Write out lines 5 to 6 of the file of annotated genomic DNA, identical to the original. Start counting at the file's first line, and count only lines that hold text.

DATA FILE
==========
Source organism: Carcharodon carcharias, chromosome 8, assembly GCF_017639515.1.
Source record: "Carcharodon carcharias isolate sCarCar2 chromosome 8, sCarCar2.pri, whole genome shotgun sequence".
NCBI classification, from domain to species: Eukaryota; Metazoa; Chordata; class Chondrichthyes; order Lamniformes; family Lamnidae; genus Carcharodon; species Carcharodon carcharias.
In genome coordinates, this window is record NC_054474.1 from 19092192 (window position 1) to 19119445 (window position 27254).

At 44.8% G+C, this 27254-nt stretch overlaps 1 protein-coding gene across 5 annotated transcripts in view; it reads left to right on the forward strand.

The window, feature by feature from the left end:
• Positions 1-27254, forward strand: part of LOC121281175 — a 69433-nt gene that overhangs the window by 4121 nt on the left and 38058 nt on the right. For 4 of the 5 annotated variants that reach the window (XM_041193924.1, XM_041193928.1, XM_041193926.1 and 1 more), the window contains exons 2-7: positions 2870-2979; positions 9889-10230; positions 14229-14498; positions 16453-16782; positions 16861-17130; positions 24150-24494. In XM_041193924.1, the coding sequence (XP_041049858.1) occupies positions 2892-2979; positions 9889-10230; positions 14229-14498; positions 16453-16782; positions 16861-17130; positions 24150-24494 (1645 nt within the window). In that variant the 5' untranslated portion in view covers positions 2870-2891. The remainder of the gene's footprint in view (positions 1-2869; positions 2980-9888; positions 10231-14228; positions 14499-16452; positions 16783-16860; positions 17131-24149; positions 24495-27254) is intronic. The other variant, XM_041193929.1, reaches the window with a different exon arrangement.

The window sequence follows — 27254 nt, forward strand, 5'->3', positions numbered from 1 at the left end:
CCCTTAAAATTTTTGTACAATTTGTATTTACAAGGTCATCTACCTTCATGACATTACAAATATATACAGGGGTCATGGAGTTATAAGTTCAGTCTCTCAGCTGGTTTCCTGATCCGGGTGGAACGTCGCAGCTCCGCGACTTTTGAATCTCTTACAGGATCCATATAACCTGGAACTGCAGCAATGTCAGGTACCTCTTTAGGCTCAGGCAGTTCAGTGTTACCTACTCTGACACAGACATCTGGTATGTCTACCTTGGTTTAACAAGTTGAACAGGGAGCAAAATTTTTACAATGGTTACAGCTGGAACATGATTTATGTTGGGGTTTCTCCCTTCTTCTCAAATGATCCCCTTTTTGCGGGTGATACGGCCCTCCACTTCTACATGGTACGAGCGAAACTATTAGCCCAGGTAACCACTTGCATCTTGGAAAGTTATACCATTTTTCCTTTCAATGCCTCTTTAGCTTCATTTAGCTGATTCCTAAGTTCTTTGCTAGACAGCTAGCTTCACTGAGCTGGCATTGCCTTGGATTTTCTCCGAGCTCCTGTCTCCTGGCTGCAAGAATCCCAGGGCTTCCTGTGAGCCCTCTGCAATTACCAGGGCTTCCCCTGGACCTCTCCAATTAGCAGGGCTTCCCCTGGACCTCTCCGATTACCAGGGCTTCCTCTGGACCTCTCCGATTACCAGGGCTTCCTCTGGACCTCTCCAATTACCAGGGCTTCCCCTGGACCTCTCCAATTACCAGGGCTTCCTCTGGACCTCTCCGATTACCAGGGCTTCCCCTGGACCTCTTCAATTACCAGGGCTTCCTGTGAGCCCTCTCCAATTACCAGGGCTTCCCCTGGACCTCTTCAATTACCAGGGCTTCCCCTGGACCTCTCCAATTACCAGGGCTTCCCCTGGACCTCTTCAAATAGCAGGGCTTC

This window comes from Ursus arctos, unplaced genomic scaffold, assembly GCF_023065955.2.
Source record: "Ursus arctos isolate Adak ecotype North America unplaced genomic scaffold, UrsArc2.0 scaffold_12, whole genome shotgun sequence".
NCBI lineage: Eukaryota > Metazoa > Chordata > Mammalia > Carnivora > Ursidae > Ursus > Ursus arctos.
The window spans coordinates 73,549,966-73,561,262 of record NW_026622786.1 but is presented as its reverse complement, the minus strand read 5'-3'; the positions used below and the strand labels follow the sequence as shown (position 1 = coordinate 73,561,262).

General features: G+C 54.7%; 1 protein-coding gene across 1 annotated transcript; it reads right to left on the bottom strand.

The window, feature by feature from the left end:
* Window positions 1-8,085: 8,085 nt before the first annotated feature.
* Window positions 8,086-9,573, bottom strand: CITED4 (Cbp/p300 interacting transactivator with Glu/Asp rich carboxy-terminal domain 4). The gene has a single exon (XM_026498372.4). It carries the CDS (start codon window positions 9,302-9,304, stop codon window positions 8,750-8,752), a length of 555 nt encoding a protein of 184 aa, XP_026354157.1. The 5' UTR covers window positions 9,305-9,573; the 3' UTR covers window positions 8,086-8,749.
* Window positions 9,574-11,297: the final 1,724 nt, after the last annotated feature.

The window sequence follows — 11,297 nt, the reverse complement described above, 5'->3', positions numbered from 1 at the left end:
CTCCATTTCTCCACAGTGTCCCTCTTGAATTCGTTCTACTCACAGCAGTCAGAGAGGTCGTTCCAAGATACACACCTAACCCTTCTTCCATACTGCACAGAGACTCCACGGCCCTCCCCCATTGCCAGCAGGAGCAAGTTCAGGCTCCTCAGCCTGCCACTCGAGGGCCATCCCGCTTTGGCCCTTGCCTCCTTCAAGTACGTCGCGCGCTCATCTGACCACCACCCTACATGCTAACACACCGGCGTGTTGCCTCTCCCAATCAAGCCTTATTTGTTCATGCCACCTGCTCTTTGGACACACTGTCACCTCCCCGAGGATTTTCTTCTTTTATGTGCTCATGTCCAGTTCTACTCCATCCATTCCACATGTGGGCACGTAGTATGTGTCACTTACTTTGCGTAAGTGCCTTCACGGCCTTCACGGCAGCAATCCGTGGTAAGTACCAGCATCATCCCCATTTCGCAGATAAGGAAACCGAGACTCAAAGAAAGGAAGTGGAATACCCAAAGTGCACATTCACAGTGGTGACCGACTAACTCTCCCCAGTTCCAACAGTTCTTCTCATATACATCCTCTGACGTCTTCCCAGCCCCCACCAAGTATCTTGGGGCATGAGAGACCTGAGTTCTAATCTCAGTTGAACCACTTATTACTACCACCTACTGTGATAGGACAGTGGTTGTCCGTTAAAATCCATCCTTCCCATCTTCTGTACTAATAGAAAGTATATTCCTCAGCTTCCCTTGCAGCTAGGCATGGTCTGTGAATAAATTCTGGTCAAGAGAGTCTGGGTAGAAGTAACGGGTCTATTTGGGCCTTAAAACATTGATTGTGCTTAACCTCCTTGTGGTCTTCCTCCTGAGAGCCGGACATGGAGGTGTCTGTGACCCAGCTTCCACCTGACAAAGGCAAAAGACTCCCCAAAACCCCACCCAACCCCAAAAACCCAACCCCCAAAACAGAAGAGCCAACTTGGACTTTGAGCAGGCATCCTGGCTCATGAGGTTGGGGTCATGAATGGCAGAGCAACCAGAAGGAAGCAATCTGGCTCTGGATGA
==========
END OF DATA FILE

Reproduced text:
At 44.8% G+C, this 27254-nt stretch overlaps 1 protein-coding gene across 5 annotated transcripts in view; it reads left to right on the forward strand.

The window, feature by feature from the left end: